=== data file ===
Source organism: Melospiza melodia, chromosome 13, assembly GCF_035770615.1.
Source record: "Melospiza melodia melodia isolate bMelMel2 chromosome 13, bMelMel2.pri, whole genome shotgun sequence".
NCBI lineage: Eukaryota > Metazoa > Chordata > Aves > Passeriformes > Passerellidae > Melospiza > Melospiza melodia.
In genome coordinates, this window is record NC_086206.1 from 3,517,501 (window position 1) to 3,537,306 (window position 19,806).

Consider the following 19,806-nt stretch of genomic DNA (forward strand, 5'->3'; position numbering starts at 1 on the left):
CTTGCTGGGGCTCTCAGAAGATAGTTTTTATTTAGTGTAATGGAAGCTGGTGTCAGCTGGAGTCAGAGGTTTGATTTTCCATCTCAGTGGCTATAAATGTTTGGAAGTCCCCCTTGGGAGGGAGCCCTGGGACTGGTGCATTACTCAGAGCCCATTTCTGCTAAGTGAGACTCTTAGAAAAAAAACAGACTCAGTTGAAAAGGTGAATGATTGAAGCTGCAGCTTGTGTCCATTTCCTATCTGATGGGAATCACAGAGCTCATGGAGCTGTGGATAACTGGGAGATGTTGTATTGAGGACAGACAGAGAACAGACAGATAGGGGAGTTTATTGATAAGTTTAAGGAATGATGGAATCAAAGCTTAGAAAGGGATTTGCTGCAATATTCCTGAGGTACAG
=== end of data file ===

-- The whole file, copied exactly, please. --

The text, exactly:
Source organism: Melospiza melodia, chromosome 13, assembly GCF_035770615.1.
Source record: "Melospiza melodia melodia isolate bMelMel2 chromosome 13, bMelMel2.pri, whole genome shotgun sequence".
NCBI lineage: Eukaryota > Metazoa > Chordata > Aves > Passeriformes > Passerellidae > Melospiza > Melospiza melodia.
In genome coordinates, this window is record NC_086206.1 from 3,517,501 (window position 1) to 3,537,306 (window position 19,806).

Consider the following 19,806-nt stretch of genomic DNA (forward strand, 5'->3'; position numbering starts at 1 on the left):
CTTGCTGGGGCTCTCAGAAGATAGTTTTTATTTAGTGTAATGGAAGCTGGTGTCAGCTGGAGTCAGAGGTTTGATTTTCCATCTCAGTGGCTATAAATGTTTGGAAGTCCCCCTTGGGAGGGAGCCCTGGGACTGGTGCATTACTCAGAGCCCATTTCTGCTAAGTGAGACTCTTAGAAAAAAAACAGACTCAGTTGAAAAGGTGAATGATTGAAGCTGCAGCTTGTGTCCATTTCCTATCTGATGGGAATCACAGAGCTCATGGAGCTGTGGATAACTGGGAGATGTTGTATTGAGGACAGACAGAGAACAGACAGATAGGGGAGTTTATTGATAAGTTTAAGGAATGATGGAATCAAAGCTTAGAAAGGGATTTGCTGCAATATTCCTGAGGTACAG